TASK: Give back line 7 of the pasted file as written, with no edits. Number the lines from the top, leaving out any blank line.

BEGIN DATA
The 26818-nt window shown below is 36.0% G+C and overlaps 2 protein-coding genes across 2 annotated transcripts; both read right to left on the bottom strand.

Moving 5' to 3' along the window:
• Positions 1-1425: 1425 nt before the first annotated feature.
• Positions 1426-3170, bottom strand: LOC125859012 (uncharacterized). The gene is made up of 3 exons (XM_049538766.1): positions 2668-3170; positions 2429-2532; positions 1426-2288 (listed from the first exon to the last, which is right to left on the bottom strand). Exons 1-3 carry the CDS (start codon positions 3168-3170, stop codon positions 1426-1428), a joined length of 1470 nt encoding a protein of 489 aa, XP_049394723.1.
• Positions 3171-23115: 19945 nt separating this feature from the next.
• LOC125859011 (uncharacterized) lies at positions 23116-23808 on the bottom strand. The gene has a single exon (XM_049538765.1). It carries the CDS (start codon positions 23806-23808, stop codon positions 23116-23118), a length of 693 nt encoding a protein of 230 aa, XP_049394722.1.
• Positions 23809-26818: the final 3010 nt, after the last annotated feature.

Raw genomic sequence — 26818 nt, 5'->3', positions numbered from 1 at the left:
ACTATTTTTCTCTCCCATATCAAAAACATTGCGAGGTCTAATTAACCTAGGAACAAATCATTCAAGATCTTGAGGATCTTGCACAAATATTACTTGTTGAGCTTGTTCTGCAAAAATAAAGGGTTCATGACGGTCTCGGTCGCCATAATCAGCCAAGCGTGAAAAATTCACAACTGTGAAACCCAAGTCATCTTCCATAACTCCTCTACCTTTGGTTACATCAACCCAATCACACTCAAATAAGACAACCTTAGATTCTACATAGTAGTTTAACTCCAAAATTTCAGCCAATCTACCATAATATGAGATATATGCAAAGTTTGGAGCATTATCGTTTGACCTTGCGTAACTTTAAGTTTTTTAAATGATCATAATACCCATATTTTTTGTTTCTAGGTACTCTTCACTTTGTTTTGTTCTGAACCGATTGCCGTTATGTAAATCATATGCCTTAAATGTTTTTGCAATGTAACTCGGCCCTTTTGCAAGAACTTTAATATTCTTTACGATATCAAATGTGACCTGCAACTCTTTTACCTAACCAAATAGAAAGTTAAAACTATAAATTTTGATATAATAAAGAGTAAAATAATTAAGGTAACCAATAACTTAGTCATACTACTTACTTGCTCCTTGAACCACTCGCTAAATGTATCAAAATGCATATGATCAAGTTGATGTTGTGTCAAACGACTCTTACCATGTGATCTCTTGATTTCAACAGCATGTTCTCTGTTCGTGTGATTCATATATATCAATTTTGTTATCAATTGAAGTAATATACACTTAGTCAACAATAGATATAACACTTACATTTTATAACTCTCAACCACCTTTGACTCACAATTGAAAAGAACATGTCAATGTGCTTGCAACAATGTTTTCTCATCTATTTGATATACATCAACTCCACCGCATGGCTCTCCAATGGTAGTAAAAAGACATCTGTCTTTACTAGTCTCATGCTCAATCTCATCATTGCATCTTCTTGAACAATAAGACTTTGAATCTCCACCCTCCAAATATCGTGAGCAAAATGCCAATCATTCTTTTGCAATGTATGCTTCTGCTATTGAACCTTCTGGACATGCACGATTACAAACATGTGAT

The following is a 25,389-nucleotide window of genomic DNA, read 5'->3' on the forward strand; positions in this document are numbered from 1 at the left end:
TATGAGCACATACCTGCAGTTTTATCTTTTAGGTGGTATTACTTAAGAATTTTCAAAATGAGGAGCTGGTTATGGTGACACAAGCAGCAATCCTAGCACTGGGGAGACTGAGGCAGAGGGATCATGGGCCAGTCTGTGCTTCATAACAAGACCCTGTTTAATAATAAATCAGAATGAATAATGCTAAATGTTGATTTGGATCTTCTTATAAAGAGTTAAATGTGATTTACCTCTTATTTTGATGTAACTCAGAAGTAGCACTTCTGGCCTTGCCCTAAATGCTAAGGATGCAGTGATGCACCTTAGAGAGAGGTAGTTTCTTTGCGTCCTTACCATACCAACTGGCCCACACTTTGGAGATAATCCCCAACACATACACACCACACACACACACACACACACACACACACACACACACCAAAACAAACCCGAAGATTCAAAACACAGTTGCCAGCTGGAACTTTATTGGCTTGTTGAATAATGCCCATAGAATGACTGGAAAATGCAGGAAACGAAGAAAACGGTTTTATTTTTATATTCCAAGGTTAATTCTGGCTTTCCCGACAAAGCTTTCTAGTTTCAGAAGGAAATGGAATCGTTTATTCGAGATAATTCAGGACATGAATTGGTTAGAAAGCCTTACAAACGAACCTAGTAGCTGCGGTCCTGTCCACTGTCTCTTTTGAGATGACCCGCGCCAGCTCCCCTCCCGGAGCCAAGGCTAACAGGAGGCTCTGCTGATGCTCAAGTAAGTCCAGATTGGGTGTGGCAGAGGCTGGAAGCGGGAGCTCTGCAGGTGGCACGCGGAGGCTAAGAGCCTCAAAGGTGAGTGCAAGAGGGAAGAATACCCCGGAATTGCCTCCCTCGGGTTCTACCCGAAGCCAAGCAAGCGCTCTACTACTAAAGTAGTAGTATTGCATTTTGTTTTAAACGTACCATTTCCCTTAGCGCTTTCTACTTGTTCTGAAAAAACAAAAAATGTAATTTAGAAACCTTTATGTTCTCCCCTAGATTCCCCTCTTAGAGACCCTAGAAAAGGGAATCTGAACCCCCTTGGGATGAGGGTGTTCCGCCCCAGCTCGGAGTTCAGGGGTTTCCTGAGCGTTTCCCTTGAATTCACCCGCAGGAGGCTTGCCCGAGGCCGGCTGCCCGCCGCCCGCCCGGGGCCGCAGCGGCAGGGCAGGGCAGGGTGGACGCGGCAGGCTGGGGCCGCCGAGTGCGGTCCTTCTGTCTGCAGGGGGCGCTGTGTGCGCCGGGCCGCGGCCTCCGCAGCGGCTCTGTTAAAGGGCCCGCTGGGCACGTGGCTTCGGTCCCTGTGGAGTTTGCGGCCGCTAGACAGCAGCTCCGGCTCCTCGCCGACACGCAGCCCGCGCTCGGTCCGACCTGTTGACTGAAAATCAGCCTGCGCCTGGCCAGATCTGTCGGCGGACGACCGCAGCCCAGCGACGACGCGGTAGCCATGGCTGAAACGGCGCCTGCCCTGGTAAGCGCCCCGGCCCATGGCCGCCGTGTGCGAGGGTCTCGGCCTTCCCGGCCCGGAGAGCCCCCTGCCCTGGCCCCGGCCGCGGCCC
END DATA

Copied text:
• Positions 23809-26818: the final 3010 nt, after the last annotated feature.